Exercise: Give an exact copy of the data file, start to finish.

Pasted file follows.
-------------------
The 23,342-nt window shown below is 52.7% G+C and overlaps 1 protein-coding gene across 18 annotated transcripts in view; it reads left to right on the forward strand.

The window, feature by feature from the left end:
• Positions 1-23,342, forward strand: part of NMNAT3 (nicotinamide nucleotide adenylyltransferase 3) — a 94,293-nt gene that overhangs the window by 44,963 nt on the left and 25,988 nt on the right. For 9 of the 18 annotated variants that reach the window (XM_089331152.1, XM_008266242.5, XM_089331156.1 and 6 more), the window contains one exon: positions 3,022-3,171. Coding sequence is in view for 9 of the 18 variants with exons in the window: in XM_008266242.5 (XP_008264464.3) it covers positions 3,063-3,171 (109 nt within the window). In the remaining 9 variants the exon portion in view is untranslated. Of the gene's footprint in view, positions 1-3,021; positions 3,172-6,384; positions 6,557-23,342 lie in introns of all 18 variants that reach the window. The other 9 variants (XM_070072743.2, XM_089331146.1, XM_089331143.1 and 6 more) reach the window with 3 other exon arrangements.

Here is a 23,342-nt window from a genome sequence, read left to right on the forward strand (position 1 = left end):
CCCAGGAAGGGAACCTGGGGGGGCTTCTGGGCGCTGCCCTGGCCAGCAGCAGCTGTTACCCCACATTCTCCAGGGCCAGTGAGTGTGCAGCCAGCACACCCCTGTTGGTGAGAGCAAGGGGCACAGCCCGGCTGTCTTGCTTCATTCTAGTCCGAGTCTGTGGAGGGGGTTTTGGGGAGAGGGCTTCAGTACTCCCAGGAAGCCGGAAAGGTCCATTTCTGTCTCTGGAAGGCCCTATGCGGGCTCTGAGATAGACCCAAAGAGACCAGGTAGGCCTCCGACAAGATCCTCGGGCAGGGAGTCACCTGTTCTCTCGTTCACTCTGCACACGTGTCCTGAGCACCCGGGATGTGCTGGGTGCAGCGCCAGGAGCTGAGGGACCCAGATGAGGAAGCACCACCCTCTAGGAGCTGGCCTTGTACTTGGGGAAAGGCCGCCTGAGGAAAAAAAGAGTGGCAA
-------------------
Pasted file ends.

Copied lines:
The 23,342-nt window shown below is 52.7% G+C and overlaps 1 protein-coding gene across 18 annotated transcripts in view; it reads left to right on the forward strand.

The window, feature by feature from the left end:
• Positions 1-23,342, forward strand: part of NMNAT3 (nicotinamide nucleotide adenylyltransferase 3) — a 94,293-nt gene that overhangs the window by 44,963 nt on the left and 25,988 nt on the right. For 9 of the 18 annotated variants that reach the window (XM_089331152.1, XM_008266242.5, XM_089331156.1 and 6 more), the window contains one exon: positions 3,022-3,171. Coding sequence is in view for 9 of the 18 variants with exons in the window: in XM_008266242.5 (XP_008264464.3) it covers positions 3,063-3,171 (109 nt within the window). In the remaining 9 variants the exon portion in view is untranslated. Of the gene's footprint in view, positions 1-3,021; positions 3,172-6,384; positions 6,557-23,342 lie in introns of all 18 variants that reach the window. The other 9 variants (XM_070072743.2, XM_089331146.1, XM_089331143.1 and 6 more) reach the window with 3 other exon arrangements.

Here is a 23,342-nt window from a genome sequence, read left to right on the forward strand (position 1 = left end):
CCCAGGAAGGGAACCTGGGGGGGCTTCTGGGCGCTGCCCTGGCCAGCAGCAGCTGTTACCCCACATTCTCCAGGGCCAGTGAGTGTGCAGCCAGCACACCCCTGTTGGTGAGAGCAAGGGGCACAGCCCGGCTGTCTTGCTTCATTCTAGTCCGAGTCTGTGGAGGGGGTTTTGGGGAGAGGGCTTCAGTACTCCCAGGAAGCCGGAAAGGTCCATTTCTGTCTCTGGAAGGCCCTATGCGGGCTCTGAGATAGACCCAAAGAGACCAGGTAGGCCTCCGACAAGATCCTCGGGCAGGGAGTCACCTGTTCTCTCGTTCACTCTGCACACGTGTCCTGAGCACCCGGGATGTGCTGGGTGCAGCGCCAGGAGCTGAGGGACCCAGATGAGGAAGCACCACCCTCTAGGAGCTGGCCTTGTACTTGGGGAAAGGCCGCCTGAGGAAAAAAAGAGTGGCAA